Hello, friends, and welcome to another video. Today I’m gonna be getting a 1950s makeover. So we’ve made a few decade fashion videos before through the 1960s, but in those videos we did most of our investigation of the outfits beforehand and just presented them in, like, a lookbook-style video. 🎵I’m sweating, I’m sweating, inside my pants, inside my pants.🎵 So this time, I wanted to build one look with you guys piece by piece– kind of like how we did with our perfect makeover video, where we’ll team up with a couple of experts and tackle the planning and the execution of the outfit the hair and the makeup to make a single 1950s look. Now, of course, the 1950s were a very different time– fashion-wise definitely, but also socially. And though there were many regressive–and even oppressive–societal norms that were limiting to a lot of people, there was also a very interesting watershed-ness of the 50s, being sandwiched between the chaos of World War II and the civil rights movement/ sexual revolution/ general youth rebellion of the 60s. But for our purposes today, we’re gonna be focusing on the fashion– and mostly of the American variety. And though style is downstream of society and the two can’t really be separated, we’re gonna be talking about the fashion. All right, cool cats–Let’s beat feet and get started! And first up is the outfit. So these are our, like, 1950s magazines and catalogs– sorry, they’re so crinkly–and we’re gonna use these for some outfit inspiration. So I’ve got a Vogue magazine, a Vogue pattern book and a Spiegel catalog all from 1953. Now we chose 1953 as our starting point because if people define the post-war years as 1945 to 1960, 1953 is right smack dab in the middle. So going through this catalog, you see a ton of these sort of, like, cinched and flared dresses. And with those dresses you see a bunch of belts and pumps and gloves. So this fit-and-flare silhouette is a descendant of what was known as the “New Look,” created in 1947 by French designer Christian Dior, which by 1953 had been copied about a million times over and was available in every size and for every occasion. Yeah, see, this is the vibe. And overall it was characterized by a slimmer shoulder, narrow waist and full skirt. Now this style was diametrically opposed to women’s fashion of the 1940s– which was boxier, more menswear-inspired, and padded in the shoulders–as women joined the workforce on the home front to fill in for many of the men who were away fighting in the war. But with its end in 1945, men returned home. Newsreel announcer: “And what does he want? Most of all, he wants a job.” And women for the most part returned to the household It seems that with the fighting over, society was eager to return to some kind of traditional stability. And Dior’s new ultra-feminine look capitalized on some elements of nostalgia for a time before the world wars, as the silhouette drew from the wasp-waisted fashions of the Victorian era some 80 years earlier. Turns out, great-grandma had it going on. See, you could add some sleeves and then add a little length to the bottom and you got the 1860s. Now all of that said, there were a few other fashions floating around. There was a more body-con, pencil-skirted look, as well as a few pairs of pants here and there, both for the mainstream gal and for the subculture gal. But I think for our purposes, if we’re going for mainstream, out-and-about 50s, the New Look it had to be. So to get our outfit, we headed out to hit a few vintage and vintage-inspired stores to see what we could find. After some digging. We found a few options. Ah! Tyler: That’s the look. Safiya: It’s like those memes of Mariah Carey. Skinny legend. Besides just dresses you could also achieve the New-Look silhouette with two pieces. So I wanted to grab a few options to try that out as well. So in addition to the outer clothing, the New-Look vibe also required some serious undergarments. Announcer: “How to get the New Look, even if Mother Nature forgot to give her the right figure for it.” Corsets had gone out of fashion during World War I, when the steel used in them was needed for military purposes, and they never really got back into the mainstream rotation. Instead they were replaced with the only-slightly-less-uncomfortable girdle. So for a similar nipping-in effect, we grabbed this waist cincher I feel like something like this would definitely do some serious sucking in, you know? Now the other important undergarment was the brassiere. Hello, Dolly! In the 1950s boobs were in–or I guess more accurately, they were out, whether they were real or had some assistance. The padding might have been on the shoulders in the 40s, but by the 50s it had migrated south. This is hypothesized to have been kind of a Freudian fashion statement, because besides their sensual allure, boobs are also associated with motherhood, which was a big focus for women in the 50s given the whole return-to-traditional-ism thing. Now, that kind of makes sense to me, but it does not explain one of the most bizarre and popular boob trends of the decade: The bullet bra. I guess you can’t fault it for its perkiness, but besides that I don’t really know why people liked this so much. One theory is that the bullet bra was sort of a futuristic take on the bra, drawing from another big craze of the 50s: the space race. Either that or it’s just like a giant nipple. But regardless, with our undies in hand, all we needed to finish off the shapewear was a petticoat to floof out the skirts, and then it was time to review our haul and choose our 50s outfit. So the first option is this dress. I decided to try on each look with the undergarments on to make sure all of the structure would work with what we picked I feel so covered and yet so naked. This is almost like an 80s look in itself. And once we had all that on we could try on our first option. “Tyler, I’m home.” I’m feeling the waist cincher. It’s all happening. Tyler: It’s tight? I was definitely a fan of the bottom half of this dress. I think that like the floofiness of the skirt with the petticoat is definitely that good like “zhoop!”, you know, like. Though the top half was having some issues with the all-important bra. I don’t think you can see the shape of the bullet bra. In fact, I can feel it being smushed. So I think I may have to stuff already. Oh, oh, yes. That’s bringing the perk right back. That said and done though, you can still see the strap of the bullet bra through the sheer panel around the shoulder. So we’d have to like find like another slip to go underneath or in between. Our second option is like a skirt and a shirt, which I had comped off this photo of Elizabeth Taylor, where she has like this kind of outfit on and she’s like at acting class. But overall, I feel like it reads sort of youthful. I do kind of feel like I’m going to school. But also like my boobs are out. The bullet bra was a bit much for the button-down to contain. So there was kind of like a shirt-gapping situation. Besides that I do like the look of the separates and I think I’m feeling this color palette in general, but overall I do kind of feel like I’m in high school. It’s sort of like if only I had a poodle on the skirt. Like I could be going to the diner with my high school beau. So we moved on to our final option. So we got this dress at a vintage store and this one is actually vintage from the 50s. So a few things I like about it right off the bat. There seems to be enough room for the bullet bra and also, even though the straps do like to migrate, the dress does cover the bullet bra completely, and I think it definitely showcases the hourglass well. So you see, like, the “Bink Bink”–“Bink”,–“Bink”, the best. Just ignore my mic pack in the back. That’s not part of the New-Look silhouette. So with the shape, harmony with the undergarment straps, and the 1950s authenticity I think we should go with this one. Acessories-wise, there were a few 1950s must-haves, like a pair of gloves for going out, some high heels–of which we found a pair that kind of matched the top of my dress– and a little handbag. It feels like I should be clutching it like this. It seems like hats were also popular, but I was leaning towards a more summery look, so I found a couple kerchiefs, that could be tied around the neck and then used to protect the hair while driving if needed. I feel fancy and yet also kind of elderly. Or also like I have an old school toothache, you know like they’ve wrapped a bandage all the way around my head. We also definitely needed some kind of belt, because our dress had these empty loops. So it seems like at some point there was a matching belt, but clearly we don’t have that any more. So with the outfit settled on, it was time to move on to the hair. All right. So I am here with Kayley Melissa, who is a friend, hairstylist and youtuber who has helped us with some decade-throwback hairstyles in the past, and she’s here to save us with this mid-century do. So what are we gonna be doing today, Kayley? What’s the plan? Kayley: So in the 1950s, whole thing was that you had to do your hair for your face shape. Like even in cosmetology school, I still learned about that as of this decade. But it was extra formulaic back then. S: And I think this idea of having a set of rules for how you did your hair sort of plays into the whole orderly and prim-and-proper image that people wanted to project in the 50s. Kayley: So I would say that you’ve got kind of a heart-y face shape. You’ve got a great jawline and chin. S: And if any of you guys remember from our perfect makeover video, heart-shaped faces are also wider at the forehead and cheek. So to balance out my face Kayley: We’re gonna add a little bit of volume up here. And then we’re not gonna put a lot of volume through the center, but we are going to accentuate that great jaw line with some curls that just kind of dance and play right around here. S: But I think regardless of what exact shape you were doing with your hair, 50s dos in general were fluffy, curly, bouncy and usually on the shorter side. Kayley: So we’re gonna begin with some, kind of, setting products. Back in the 50s, they didn’t have mousse, didn’t really have gel, but they did have what’s called setting lotion, which is like a holding product that you would put in your hair to help it hold its set extra long. S: And basically it seems like most women would use it and then put their hair up in rollers for stand-up curls. “Oh, wow, look at those little guys up there!” And/or make pin curls without rollers. That’s a nice way to think of it. And usually women would have their one hairstyle that they just stuck with, oftentimes getting their hair permed into their preferred do to increase the longevity of their curls. Kayley: It would be really hard to surprise perm somebody cause they smell so bad. S: But if you wanted to change up your hair, you might have followed a curl-setting chart from a magazine or newspaper, like the one Kayley was following for my head. Are we set? Kayley: We are set. S: Yay! Kayley: They’re ready to dry. I feel like my son came home late to curfew. I’m like…. I need like a rolling pin. So we have this thing that Kayley’s brought us. Kayley: It is a big old bonnet dryer S: Now in the 50s, women would either sleep in their curls to let them dry overnight or chill under the dryer in the beauty parlor for a more speedy approach. Wah! Oh, yeah. Hello, friends … and welcome to my pod. Though hand-held hair dryers were invented back in the 20s, hooded sash bonnet dryers were a salon staple as they were more powerful, less effortful on your arms and also gave an even heat around your head. “Oh, it’s warm!” Just to get all of those little pin curls.Am I done? Kayley: Oh, yeah, it’s all dry. S: Yes. So all that was left to do was to let down my hair and as we removed the pins and rollers the look kind of swung between the 1980s. Do I look like Dave Coulier? And the 1780s. Listen, Ben Franklin’s– I mean, he got the most action. And then it was time to brush through and tease. Kayley: Believe it or not, for the 50s, this is teasing a bit. S: Once we had all the curls and waves looking good, we decided to pin the bottom of my hair up. Kayley: Oh, that’s good. That’s it, that’s it. Yeah. S: I won’t move. Just to make sure that my hair didn’t look too 40s, which was characterized by generally longer hair, allegedly as a response to fabric being rationed for the war, whereas in the 50s, the dresses were big but the hair was short. Oh, wow. Oh, I think it looks really good. Awesome, it looks great! So we sprayed me down, just to try and ensure nothing would escape midday. Kayley: I just realized I need to groom the sideburns. S: Just, yeah, spray ’em. Spray them down. You don’t have to zoom in. You don’t need to zoom in. And sideburns subdued, our hairdo was looking neat-o! I’m learning a lot of 50s slang online. So with our hair done, now it’s time for me to do my makeup 1950s style. So to help us finesse our mid-century makeup technique, I visited the Besame Cosmetics store in Burbank, California to talk to Gabriela Hernandez, who is the owner of the company as well as a makeup historian. Now Besame creates makeup that is based on actual products from the past and Gabriela has also written a makeup history book that we’ve referenced before when making our decade fashion videos. All right, so I guess the question is, Where should we begin? So right off the bat Gabriela started describing the bold and defined nature of the 1950s everyday makeup look, Starting with the eyebrows. Gabriela: The main parts of the face in the 50s were definitely the brows were very defined. In the 50s the shape of the brows also became more angled than you had in the 40s, which were softer. So it was definitely more aggressive. The 50s were definitely feminine and aggressive– aggressive femininity, I would say.S: All right. Just aggressive glam. Gabriela: Exactly. S: So following that advice we started off with the brows. I don’t know if you guys can tell, but I got them waxed a little bit just to clean them up and give them a nice, like, arch. So I’m just gonna use a little pencil, just to like fill it in over here and just not overdraw too much, but just like darkened. Kind of like an Elizabeth-Taylor-like. Does she do that? Okay. So after the dark arched brows, let’s move on to the eyeshadow. So Gabriela mentioned that eyeshadow in the 50s was kind of pastel-y and color-coordinated. Gabriela: A lot of the times, they were into the style of matching their outfits to their shadow. And so I am going to try and match my eyeshadow to the dress. Tyler, will you hold this? So after looking at a few different palettes, we found a few options that could work. That’s something! And as for where on the eyelid it should go, I’m gonna go kind of for, like, this vibe, where it’s mostly on the lid and then it kind of like goes into the crease a little bit as well. Oh, yeah. I feel like that looks pretty much like what we’re going for. So I’m gonna take on the complexion next. And when we asked Gabriella what we should be using for our foundation, she immediately replied, “pancake.” Gabriela: In the 50s, this is when pancake makeup became a… really a thing. The look was very much of a porcelain kind of doll type. S: So pancake foundation was like a dry cake that you applied wet and then it would dry down on your skin, creating an overall matte finish. Gabriela: So powder foundations are kind of a similar look to what pancake was. S: Oh, yes. So powder foundation we got. All right. So that is the base: very matte, powdery and one-toned. So up next we’ll take on the cheeks. Now, 1950s cheeks were a bit differently adorned than modern-day ones. Gabriela: Now, like that whole contouring and bronzers are in. Where at that time, they didn’t really do that. They wanted the face to be more round and feminine and not necessarily chiseled. S: And all we needed to get that round look was some rouge. Oooh! All right, just a little bit. Okay, hold on just a second before you say that. Turns out you need a pretty light hand with creme rouge. So I turned to more modern tools to help blend it out. I don’t think I’ve gotten a hang of the creme rouge just yet. But eventually we got to some acceptable level of redness. And then to finish off the complexion, I have some like pinky setting powder, just to sort of cement the, like, rosy look I think. So with our complexion done, it was time for the last few products, starting with the all-important eyeliner. Gabriela: The liner was really more defined than they had been in the 40s and in the 30s. S: In particular, the 50s were noted for the popularization of the cat-eye wing. Here goes nothing. I’m using a liquid eyeliner, which did exist back then, but people also used pencils to do their liner as well. There’s one, sort of. Now the question is, Can I get the other one to be even? All right. Eyeliner. I don’t think it’s perfect, but I think it’s like okay. It’s good enough to vlog it. Now to finish off the eyes, we needed some mascara. So I used this vintage-style cake mascara, which I have to wet to, like, turn this into a little mascara paste, and then apply it to my eyelashes like so. In the 50s, both cake mascara and cream mascara were popular. Apparently like a wand-in-tube mascara had already been invented, but wasn’t super popular until the 60s and 70s. So with everything else done, we’re onto the crowning glory of the look: the lipstick. And particularly with lipstick, specific colors were marketed to suit certain complexions better. Not saying that some lipsticks weren’t more universal, but overall it seems that warm-toned lipsticks were marketed to blondes, redheads and lighter brunettes, and cooler-toned reds or pinker lipsticks were marketed to dark-haired ladies. Loosely and generally. So I have like a cool-toned red lipstick and I also have more of like a purpley, orchid-colored lipstick. Though I think both would definitely look good, I think the red is a little more iconic 50s. So I’m gonna go with that. In terms of the shape, Gabriela mentioned that lips were often overdrawn. Gabriela: You can see that a lot in like if you look at Lucille Ball’s pictures, really overdraw that top lip so that it looks rounder, like two big mounds. S: With the intent of making the lips more luscious and sensual. But I’m just gonna get a little bit of a liner, just to like over-line the top just a little bit. Okay, so I think with a little bit of lip liner, this is the finalized 50s makeup look that I’m going for. So I’m gonna go and throw on my outfit and then we’ll hit the town. All right. So this is our finished 1950s look. So to complete our makeover we thought we needed one additional accessory. A 1957 Chevy Bel Air. I got to put the windows up to save the hairstyle. Tyler: Yeah. All right, I don’t know how any of this works. Oh, I see it. Oh, I see it. All right. I’m in drive. Tyler: Oooh! Which we drove just far enough to stop and then pose next to. You remind him of his grandmother. So for our final, final outfit we had our authentic 50s fit-and-flare dress, our array of mid-century accessories, including these white cat-eye sunglasses, topped off with our aggressively feminine makeup look and our still-mostly-alive coif. Oh, I keep taking my gloves off to like do things Tyler:Yeah. S: Don’t wanna get them dirty and then I forget that I’m not wearing them, which is completely not allowed. Besides the small accessories like the gloves, the undergarments in general were definitely the most different to experience. There’s enough things around my midsection that I definitely feel like. The stuffed bullet bra also helps with that because I’m kind of likeThe bra definitely played a strong supporting role throughout the day. Tyler: Look, Safiya. There’s a plane. It’s like your bra. S: Is it going to space? Though, I’m still a bit confounded by it. Obviously I don’t have any cleavage, but that’s the dress’s fault. But like, I just I don’t feel like it’s, like, a… ah, a mother’s bosom. It’s like a like: like a laser beam. But, speaking of mother’s bosom, as soon as I had the whole outfit on together, I went straight into a motherly state of mind. I think because of the gloves, I almost feel like I’m checking areas of my house for dust. And apparently that meant I was ready to apply disciplinary action to things around me. The branch just stuck my hairdo. That’s very rude. Tyler:You’re gonna put him in time out? S: You’re on time out. It was just all the little trappings of the 50s look that made me feel very different. I definitely feel more hourglass-ed than I usually do. I almost feel like I’m advertising waist trainers on Instagram. Tyler:But I also feel like I could just go home and whip up some gelatin and then stick some ham inside. Tyler: Please don’t. S: So as we mentioned, we wanted to hit the town in our outfit. Get in, loser. We’re going shopping. Grocery shopping. Which, for better or for worse, involved more driving of the 60-year-old car. Hey, what do you think you’re doing? Bye! I tried to leave Tyler behind, but then I realized I needed someone to continue filming. Tyler: Yeah, I think so. God help me. S: All right, let’s go. Mama’s driving. Mwah-ha-ha-ha-ha-ha-ha. Ha-ha-ha-ha. Ha. I think after a little bit I was starting to get the hang of the old Bel Air. Honey, how was your day at school? Tyler: Can you look at the road? But regardless, for our evening out our first stop was a bite to eat. So we’re at this McDonald’s in Downey, California, which is the oldest operating McDonald’s in the United States. Apparently was opened in 1953. So take a gander at a blast from the past. My bra just blasted it out there. Now despite its appearance, it does offer the normal 2018 McDonald’s menu. Where do we go? Oh, here. But although the food and the seats may be modern, it does have a lot of fun, retro Mickey D’s paraphernalia that matched my throwback vibe. So after finishing our food and doing a little dancing… Tyler: That’s called the McDonald shuffle. We hopped over to Anaheim to check out another 1950s establishment: Disneyland. How do I look? Tyler: You look like your hair shouldn’t be going anywhere. And once in the park, we beelined for one of the original attractions, there when the park opened in 1955: the carousel. Tyler: Are you smacking the horse’s butt? Though I was a bit disappointed I missed out on a different original attraction: the bra store, which used to be located on Main Street and was home to the Wizard of Bras, which I think is just this guy. However, it did close in 1956, so I missed it by a couple of decades. So with no bra store to go to, it felt like it was time to wrap up our day or at least that’s what my feet were telling me. I think my feet might be done with the 50s. My feet don’t like the decades. Or any shoe that’s not a Birkenstock. All right. So that was my 1950s makeover. So even though this outfit is definitely very different from modern styles, I would say that some elements of 50s style have come back in over the last 60 years. But a lot of things have become defunct just because of new technology. Like once control top pantyhose were invented, girdles pretty much got the boot. But overall, the most different thing to me about 50s style was actually how many rules there were and consequently how easy it was, sort of, to construct an everyday 50s look. Like back then you needed your gloves and your stockings and your girdle to be acceptably groomed and put together. Sure there were alternative silhouettes, but 50s fashion was very easily definable, at least partially because the information pipeline was so narrow. There were a handful of key designers, a few fashion magazines, a sprinkling of movie studios, and, like, 5 TV channels, versus today, where it’s so easy to see so many different styles that even though we still have makeup and fashion trends, it’s hard to come up with just one look that defines 2018 style. That’s not to say that Kim Kardashian doesn’t try though. I mean, maybe if she can make bullet butts a thing I’ll take it back, but until then, I’d say today is still more open-ended. Thank you guys so much for watching, and a big thank you to Kayley Melissa and Gabriela Hernandez for helping us out with our transformation. If you liked that video, make sure to shmash that “like” button and if you want to see more videos like this make sure to shmash that “subscribe” button. A big shout-out to WildRose for watching. Thanks for watching, WildRose, and I will see you guys a-next time.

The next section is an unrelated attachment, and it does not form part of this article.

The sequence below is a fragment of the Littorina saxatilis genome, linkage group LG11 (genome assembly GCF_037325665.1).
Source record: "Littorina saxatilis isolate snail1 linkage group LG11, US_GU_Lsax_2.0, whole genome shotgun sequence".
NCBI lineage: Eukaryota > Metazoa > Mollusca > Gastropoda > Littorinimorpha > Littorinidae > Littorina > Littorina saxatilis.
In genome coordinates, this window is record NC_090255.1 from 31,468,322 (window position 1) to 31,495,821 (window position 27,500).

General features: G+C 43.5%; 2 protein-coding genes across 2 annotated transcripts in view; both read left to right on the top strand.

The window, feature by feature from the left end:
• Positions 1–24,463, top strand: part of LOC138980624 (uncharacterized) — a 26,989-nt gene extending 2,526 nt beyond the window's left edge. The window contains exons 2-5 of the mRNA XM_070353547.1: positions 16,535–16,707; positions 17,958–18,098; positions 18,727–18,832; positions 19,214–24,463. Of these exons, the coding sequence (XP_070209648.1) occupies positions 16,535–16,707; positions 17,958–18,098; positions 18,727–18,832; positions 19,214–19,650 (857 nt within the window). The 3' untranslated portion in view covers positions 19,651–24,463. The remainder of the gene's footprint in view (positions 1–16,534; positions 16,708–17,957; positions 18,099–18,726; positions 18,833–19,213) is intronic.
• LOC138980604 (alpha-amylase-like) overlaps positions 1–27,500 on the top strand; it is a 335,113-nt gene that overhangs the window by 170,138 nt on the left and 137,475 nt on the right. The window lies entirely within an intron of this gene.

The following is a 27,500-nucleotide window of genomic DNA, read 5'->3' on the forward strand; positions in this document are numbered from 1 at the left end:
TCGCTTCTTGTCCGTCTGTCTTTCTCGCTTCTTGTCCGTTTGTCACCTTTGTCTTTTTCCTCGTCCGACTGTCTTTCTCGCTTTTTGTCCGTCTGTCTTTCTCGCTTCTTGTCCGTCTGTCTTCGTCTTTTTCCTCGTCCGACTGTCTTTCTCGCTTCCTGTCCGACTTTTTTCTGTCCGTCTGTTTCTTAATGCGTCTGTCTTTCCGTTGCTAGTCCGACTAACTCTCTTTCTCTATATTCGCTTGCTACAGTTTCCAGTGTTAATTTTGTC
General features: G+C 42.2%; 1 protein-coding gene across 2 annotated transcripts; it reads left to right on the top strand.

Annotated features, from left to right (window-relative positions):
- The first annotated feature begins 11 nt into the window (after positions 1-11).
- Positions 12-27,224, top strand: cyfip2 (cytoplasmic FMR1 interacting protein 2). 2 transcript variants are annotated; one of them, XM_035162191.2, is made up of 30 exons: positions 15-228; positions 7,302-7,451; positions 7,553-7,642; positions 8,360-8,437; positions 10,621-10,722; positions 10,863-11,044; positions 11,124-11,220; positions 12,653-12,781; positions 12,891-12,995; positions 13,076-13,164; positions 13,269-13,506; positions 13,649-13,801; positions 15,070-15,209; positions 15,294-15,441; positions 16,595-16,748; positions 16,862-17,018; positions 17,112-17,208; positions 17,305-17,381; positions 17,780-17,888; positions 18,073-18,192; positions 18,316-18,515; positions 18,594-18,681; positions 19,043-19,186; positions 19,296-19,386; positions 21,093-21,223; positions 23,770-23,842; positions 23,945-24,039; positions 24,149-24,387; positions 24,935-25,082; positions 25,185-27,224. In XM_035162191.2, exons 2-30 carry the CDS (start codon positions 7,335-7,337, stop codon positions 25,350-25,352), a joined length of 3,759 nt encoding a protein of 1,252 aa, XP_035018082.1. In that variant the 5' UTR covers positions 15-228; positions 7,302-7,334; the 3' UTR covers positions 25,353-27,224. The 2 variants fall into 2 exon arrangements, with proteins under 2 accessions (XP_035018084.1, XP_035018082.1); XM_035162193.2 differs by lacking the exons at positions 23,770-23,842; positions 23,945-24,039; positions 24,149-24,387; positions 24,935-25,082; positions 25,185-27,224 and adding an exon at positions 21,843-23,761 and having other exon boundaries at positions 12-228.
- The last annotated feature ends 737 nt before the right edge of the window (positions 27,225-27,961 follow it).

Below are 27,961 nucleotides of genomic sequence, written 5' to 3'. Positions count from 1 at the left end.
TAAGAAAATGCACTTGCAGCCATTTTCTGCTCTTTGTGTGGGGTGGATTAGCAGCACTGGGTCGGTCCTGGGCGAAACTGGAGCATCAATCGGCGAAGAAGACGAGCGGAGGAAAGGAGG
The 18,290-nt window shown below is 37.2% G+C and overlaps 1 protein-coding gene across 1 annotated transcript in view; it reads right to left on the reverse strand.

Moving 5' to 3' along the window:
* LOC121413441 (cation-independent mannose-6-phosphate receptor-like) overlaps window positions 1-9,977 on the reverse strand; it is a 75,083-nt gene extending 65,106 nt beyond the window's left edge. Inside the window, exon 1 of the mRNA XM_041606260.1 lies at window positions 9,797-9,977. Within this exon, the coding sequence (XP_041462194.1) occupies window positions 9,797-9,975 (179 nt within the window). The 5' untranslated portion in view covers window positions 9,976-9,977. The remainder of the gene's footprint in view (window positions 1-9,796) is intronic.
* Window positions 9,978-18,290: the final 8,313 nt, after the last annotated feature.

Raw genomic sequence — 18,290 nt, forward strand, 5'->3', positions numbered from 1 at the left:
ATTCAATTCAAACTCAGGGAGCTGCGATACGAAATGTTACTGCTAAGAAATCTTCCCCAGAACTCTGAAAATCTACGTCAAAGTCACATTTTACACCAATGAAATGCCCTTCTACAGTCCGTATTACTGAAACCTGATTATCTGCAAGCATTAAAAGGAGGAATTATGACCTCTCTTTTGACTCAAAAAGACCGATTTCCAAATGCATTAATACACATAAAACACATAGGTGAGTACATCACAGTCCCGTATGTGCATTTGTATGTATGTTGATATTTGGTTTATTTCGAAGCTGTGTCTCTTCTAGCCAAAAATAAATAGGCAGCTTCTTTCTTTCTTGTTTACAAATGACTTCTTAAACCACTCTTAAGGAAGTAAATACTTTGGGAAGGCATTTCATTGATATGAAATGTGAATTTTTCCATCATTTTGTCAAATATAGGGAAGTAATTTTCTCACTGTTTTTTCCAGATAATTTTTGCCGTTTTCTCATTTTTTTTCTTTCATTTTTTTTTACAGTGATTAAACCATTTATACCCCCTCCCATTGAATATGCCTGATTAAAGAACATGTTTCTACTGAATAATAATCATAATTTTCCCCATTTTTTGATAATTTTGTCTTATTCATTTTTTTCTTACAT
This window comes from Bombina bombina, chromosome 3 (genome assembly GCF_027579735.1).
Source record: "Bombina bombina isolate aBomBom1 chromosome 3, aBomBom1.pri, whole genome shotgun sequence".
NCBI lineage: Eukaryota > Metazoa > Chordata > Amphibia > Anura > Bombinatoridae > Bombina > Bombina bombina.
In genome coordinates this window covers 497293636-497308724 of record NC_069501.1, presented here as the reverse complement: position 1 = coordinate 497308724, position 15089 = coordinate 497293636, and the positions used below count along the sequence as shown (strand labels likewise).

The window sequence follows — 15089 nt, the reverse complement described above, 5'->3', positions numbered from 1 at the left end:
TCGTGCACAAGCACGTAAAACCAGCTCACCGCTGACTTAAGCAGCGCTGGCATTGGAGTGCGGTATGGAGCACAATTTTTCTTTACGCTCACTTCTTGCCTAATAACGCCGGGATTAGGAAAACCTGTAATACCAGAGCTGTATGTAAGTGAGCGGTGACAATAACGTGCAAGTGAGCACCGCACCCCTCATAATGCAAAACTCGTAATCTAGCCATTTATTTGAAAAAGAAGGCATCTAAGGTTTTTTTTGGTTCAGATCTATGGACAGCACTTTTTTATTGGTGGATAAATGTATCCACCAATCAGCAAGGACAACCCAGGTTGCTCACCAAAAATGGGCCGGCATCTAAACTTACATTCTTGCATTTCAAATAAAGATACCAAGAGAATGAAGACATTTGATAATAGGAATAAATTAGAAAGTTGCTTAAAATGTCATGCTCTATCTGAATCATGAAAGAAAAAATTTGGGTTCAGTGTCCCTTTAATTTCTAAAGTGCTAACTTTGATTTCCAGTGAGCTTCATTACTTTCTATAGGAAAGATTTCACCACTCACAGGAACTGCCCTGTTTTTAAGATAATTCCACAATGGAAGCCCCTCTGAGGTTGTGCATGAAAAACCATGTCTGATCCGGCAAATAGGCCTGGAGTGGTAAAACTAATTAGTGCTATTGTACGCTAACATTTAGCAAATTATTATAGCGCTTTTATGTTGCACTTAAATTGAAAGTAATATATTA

100 Replies to “I Got A 1950s Makeover”